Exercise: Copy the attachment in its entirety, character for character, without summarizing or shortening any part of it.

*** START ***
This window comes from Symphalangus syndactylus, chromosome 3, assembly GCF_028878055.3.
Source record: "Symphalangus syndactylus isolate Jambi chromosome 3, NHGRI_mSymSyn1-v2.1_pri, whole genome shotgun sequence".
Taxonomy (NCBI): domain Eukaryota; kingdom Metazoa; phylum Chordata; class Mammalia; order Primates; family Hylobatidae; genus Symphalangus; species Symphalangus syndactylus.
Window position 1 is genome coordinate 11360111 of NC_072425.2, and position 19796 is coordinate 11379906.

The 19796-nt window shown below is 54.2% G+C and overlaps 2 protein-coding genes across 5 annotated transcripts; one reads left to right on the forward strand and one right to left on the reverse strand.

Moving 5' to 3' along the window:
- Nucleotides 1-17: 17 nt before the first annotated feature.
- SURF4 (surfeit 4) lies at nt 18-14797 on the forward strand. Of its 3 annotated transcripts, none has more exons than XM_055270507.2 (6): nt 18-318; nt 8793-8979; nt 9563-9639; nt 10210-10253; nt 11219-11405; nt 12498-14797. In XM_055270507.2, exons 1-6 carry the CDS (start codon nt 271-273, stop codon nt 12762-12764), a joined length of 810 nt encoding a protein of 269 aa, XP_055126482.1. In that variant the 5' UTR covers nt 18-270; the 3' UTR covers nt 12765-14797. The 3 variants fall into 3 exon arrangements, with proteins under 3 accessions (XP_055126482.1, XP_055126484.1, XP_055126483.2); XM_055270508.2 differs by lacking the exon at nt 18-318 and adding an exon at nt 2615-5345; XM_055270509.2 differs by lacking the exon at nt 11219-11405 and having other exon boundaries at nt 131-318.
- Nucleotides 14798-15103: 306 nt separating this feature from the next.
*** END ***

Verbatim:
This window comes from Symphalangus syndactylus, chromosome 3, assembly GCF_028878055.3.
Source record: "Symphalangus syndactylus isolate Jambi chromosome 3, NHGRI_mSymSyn1-v2.1_pri, whole genome shotgun sequence".
Taxonomy (NCBI): domain Eukaryota; kingdom Metazoa; phylum Chordata; class Mammalia; order Primates; family Hylobatidae; genus Symphalangus; species Symphalangus syndactylus.
Window position 1 is genome coordinate 11360111 of NC_072425.2, and position 19796 is coordinate 11379906.

The 19796-nt window shown below is 54.2% G+C and overlaps 2 protein-coding genes across 5 annotated transcripts; one reads left to right on the forward strand and one right to left on the reverse strand.

Moving 5' to 3' along the window:
- Nucleotides 1-17: 17 nt before the first annotated feature.
- SURF4 (surfeit 4) lies at nt 18-14797 on the forward strand. Of its 3 annotated transcripts, none has more exons than XM_055270507.2 (6): nt 18-318; nt 8793-8979; nt 9563-9639; nt 10210-10253; nt 11219-11405; nt 12498-14797. In XM_055270507.2, exons 1-6 carry the CDS (start codon nt 271-273, stop codon nt 12762-12764), a joined length of 810 nt encoding a protein of 269 aa, XP_055126482.1. In that variant the 5' UTR covers nt 18-270; the 3' UTR covers nt 12765-14797. The 3 variants fall into 3 exon arrangements, with proteins under 3 accessions (XP_055126482.1, XP_055126484.1, XP_055126483.2); XM_055270508.2 differs by lacking the exon at nt 18-318 and adding an exon at nt 2615-5345; XM_055270509.2 differs by lacking the exon at nt 11219-11405 and having other exon boundaries at nt 131-318.
- Nucleotides 14798-15103: 306 nt separating this feature from the next.